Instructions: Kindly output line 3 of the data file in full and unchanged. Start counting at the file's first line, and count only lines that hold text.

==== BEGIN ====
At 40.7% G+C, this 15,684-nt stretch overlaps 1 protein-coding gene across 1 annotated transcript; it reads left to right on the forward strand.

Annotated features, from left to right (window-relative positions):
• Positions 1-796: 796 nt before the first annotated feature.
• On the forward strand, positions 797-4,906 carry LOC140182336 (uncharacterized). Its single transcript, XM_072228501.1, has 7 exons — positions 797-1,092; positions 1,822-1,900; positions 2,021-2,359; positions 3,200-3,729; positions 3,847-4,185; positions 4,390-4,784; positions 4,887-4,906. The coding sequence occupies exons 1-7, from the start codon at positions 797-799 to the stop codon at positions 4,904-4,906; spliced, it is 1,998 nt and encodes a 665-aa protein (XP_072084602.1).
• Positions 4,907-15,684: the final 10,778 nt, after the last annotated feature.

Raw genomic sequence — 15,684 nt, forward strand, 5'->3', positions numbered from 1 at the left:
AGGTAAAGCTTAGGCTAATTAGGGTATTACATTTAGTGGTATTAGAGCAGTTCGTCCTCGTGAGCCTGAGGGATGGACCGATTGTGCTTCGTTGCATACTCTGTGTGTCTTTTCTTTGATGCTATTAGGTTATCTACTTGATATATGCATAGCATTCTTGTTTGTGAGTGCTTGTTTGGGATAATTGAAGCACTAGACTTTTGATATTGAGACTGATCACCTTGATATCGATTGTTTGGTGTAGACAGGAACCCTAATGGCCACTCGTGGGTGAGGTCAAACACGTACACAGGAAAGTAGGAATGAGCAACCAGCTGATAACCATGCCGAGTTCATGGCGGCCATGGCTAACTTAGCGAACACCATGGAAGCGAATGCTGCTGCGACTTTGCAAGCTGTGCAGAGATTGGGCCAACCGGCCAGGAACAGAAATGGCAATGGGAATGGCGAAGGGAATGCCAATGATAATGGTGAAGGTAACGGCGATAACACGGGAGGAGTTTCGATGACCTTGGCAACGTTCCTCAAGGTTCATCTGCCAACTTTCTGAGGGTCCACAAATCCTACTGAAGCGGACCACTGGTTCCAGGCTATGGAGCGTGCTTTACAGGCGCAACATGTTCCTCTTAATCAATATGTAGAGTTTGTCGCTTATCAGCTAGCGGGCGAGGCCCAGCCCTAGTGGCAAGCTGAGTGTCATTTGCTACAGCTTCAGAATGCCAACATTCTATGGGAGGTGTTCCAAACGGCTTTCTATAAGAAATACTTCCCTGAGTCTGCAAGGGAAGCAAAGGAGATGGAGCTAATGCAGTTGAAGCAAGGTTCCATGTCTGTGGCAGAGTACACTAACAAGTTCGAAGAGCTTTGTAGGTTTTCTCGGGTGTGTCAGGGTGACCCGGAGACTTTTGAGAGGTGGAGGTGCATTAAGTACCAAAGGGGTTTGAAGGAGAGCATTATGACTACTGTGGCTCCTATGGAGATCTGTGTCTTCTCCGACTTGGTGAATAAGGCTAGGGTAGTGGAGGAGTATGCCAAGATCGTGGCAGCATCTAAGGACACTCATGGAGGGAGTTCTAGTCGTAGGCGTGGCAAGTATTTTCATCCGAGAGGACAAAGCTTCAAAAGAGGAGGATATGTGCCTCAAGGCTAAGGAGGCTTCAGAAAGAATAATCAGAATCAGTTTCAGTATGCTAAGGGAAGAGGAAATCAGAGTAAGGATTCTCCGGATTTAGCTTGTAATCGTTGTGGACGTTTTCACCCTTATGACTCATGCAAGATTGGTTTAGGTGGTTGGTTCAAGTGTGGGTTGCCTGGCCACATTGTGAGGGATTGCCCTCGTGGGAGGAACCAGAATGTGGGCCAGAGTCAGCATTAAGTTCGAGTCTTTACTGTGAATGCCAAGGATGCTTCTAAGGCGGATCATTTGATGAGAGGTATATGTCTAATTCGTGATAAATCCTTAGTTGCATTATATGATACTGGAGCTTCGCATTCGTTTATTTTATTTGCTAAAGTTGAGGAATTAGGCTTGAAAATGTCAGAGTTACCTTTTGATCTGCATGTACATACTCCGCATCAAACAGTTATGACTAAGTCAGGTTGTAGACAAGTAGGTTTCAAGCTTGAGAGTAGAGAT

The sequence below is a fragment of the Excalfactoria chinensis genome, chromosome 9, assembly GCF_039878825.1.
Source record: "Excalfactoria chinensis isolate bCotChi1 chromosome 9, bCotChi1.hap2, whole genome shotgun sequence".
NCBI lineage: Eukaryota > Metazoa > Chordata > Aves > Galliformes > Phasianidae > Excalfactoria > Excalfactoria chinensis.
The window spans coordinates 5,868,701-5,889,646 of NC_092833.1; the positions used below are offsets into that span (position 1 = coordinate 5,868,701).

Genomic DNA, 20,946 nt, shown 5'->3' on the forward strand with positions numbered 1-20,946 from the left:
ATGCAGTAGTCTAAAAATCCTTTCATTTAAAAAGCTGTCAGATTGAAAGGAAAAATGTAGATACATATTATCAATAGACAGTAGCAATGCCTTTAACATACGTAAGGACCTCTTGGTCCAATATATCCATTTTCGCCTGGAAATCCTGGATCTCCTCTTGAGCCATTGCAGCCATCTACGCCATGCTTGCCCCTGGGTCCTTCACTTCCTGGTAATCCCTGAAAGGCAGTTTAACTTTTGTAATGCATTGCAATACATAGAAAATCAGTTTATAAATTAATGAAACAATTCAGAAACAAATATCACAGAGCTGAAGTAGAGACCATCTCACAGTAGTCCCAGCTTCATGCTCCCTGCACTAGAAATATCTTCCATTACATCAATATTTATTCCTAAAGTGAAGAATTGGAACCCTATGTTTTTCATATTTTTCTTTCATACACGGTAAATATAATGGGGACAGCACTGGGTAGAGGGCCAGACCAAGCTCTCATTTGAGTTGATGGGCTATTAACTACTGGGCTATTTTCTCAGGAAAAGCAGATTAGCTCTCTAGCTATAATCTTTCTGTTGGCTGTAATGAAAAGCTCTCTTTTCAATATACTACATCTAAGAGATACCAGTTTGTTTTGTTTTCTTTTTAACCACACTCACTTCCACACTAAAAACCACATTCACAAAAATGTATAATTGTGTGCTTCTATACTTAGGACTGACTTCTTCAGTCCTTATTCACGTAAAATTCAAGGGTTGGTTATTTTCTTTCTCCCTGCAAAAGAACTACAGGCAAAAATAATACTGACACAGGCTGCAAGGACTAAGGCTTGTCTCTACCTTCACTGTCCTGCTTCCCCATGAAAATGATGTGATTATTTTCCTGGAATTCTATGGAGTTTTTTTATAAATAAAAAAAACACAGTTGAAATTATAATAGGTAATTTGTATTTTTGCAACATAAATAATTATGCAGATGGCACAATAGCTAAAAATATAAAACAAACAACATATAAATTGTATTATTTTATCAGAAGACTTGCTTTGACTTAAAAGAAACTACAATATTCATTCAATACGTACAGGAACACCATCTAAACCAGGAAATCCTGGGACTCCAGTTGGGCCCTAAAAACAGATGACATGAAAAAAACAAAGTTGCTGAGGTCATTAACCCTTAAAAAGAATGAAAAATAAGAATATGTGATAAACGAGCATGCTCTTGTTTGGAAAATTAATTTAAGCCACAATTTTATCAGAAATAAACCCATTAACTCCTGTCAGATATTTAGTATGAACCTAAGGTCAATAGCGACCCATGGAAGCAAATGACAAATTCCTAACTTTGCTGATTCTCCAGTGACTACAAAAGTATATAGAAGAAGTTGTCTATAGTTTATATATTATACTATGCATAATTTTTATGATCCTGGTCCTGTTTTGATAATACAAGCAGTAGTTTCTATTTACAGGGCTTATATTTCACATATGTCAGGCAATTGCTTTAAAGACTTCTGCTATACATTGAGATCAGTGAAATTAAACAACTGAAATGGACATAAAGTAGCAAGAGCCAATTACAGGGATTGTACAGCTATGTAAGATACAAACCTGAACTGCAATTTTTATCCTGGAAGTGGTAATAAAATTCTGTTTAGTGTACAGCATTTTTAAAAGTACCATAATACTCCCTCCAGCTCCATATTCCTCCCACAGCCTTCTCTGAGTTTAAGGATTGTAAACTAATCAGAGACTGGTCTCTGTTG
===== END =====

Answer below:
• Positions 1-796: 796 nt before the first annotated feature.